Art and Story

I find myself returning to the hobby after a long absence. Not as long an absence as the silence on the blog would suggest, but long enough. It's the Age of Sigmar release that has drawn me back in. Back to the hobby and especially back to Games Workshop's properties, after a laundry list of dalliances with other systems. This return hasn't been a straight line though, and the future is going to follow a very different path to what has preceded it.


I have never really been a gamer. I play rarely, and while I do enjoy gaming, it has not been where the bulk of my hobby time has been spent. My hobby past is littered with half finished army projects, leaps into different gaming systems, and growing piles of unpainted models. It's certainly not filled with tournament worthy forces that have rampaged over the tabletop. The glorious victories and crushing defeats I've had in the course of my gaming career can be counted up in fairly short order, with the later outweighing the former by some margin. It's not this failure that keeps me from gaming, it's just not the part of the hobby that interests me the most (Something I'm not alone in, according to Games Workshop's latest numbers1). Instead it has always been the story, the models, and the artwork that has captured me. It's not been the rules, and yet I have always behaved as if it has been. This dissonance has been the cause of many of my separations from the hobby.

The main reason Age of Sigmar grabbed me, beyond being the shiny new thing, was the freedom within the scant four pages of rules to construct any force that came to mind and try it on the tabletop. I was soon planning out multiple forces that would take full advantage of this. The ability to play the game has always been one of my larger considerations that has shaped my miniature collection; either buying towards a specific list, or with firm knowledge of the restrictions of given system, be it the Force Organisation chart, the points percentage, or the Soulstones cache etc. The changes Age of Sigmar brought to Fantasy got me inspired enough to get me thinking this way again, and to undertake the (still ongoing) redesign of this site.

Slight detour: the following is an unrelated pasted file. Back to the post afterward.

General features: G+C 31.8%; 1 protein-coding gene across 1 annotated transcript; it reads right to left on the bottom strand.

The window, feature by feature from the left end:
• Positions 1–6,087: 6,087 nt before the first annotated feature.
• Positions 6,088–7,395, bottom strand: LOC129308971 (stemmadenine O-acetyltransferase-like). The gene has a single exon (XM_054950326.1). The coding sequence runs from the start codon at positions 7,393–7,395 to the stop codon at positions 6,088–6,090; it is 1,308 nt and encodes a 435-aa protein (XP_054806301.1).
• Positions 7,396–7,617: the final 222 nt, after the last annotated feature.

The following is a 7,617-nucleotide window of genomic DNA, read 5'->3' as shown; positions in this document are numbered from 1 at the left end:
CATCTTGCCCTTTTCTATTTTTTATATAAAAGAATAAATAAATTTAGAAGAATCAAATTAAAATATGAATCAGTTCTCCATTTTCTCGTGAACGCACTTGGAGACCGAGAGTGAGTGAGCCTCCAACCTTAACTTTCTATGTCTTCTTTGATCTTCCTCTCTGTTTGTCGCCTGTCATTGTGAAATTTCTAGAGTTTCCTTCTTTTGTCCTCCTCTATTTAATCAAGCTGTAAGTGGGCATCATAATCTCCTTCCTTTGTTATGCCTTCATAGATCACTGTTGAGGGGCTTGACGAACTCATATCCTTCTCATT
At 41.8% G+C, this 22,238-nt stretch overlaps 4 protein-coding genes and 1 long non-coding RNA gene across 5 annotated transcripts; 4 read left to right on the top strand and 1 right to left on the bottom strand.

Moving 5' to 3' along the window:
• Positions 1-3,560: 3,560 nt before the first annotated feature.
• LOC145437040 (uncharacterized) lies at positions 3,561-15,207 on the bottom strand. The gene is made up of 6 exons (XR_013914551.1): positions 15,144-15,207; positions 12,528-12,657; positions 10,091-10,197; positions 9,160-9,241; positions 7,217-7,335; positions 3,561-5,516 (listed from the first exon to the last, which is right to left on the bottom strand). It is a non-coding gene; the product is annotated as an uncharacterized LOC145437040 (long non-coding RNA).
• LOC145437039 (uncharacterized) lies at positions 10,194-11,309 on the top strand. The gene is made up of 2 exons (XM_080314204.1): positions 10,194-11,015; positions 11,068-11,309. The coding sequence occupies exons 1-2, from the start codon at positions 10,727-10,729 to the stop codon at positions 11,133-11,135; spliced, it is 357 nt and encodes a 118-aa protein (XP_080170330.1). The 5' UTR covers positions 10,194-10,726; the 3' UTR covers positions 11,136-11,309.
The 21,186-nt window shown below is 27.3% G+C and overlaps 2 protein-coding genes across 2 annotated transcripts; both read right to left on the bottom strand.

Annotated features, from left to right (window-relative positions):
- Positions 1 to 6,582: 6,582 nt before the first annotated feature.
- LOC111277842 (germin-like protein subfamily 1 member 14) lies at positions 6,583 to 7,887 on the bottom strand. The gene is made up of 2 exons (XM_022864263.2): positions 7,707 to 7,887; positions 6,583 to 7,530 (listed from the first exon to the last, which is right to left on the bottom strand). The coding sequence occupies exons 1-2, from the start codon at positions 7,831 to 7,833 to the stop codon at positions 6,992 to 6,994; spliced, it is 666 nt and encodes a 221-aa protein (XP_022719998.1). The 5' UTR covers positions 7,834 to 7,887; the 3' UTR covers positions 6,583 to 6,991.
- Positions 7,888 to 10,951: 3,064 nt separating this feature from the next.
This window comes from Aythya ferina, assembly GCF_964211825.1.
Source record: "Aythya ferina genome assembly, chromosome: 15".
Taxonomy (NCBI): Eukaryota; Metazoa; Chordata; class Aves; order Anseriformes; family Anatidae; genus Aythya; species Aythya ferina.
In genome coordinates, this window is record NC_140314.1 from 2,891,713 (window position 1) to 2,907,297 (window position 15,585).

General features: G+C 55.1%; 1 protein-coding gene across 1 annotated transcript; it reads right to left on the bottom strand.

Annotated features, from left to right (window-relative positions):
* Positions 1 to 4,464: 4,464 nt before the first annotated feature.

And then the enthusiasm died away.

This site acts as a fair indicator of the peaks and troughs I've gone through with the hobby over the last few years, and rather than give in to another downward slide, I took a hard look at exactly what it is that has drawn me repeatedly back to the hobby.
The clearest indication of which aspects of the hobby appeal to me most was to be found in GW's new system. The Age of Sigmar allows the sidestepping of the majority of considerations that go into assembling a game ready force. It doesn't entirely avoid them, but it is a real sea-change from Games Workshop, and marks Age of Sigmar out as unusual (if not unique) amongst current systems. Unit composition still needs to be kept in mind, as well as taking steps to avoid creating a force that's going to steamroller the opposition (chance would be a fine thing). Beyond that there is free rein to put whatever can be imagined onto the tabletop. And looking back on this as my interest slipped away, I had something of a revelation.

The game, and the army building it entails, isn't why I got into the hobby.

When I picked up my first Codex (Angels of Death), way back during 2nd Ed 40K, the rules for army composition were nearly non-existent beyond the points values. It was never really something to worry about. The games I played back then were undertaken with whatever I had in my collection at the time. Ever since then force composition has been an increasingly important part of Games Workshop's rules. I will hold my hand up to enjoying the process of writing out army lists. Playing around with wargear and unit size, and trying to get everything to add up right has ever been a pleasing thing to me, but getting from that stage to having an army on the tabletop has always been my point of failure.

It's taken me a long time to realise that being ready for the tabletop is not something I care that much about, and how much this unnecessary preoccupation has twisted my appreciation of all the other aspects of the hobby outside of the confines of the gaming table. It's not the tabletop I should have be concerned about, it's the shelf.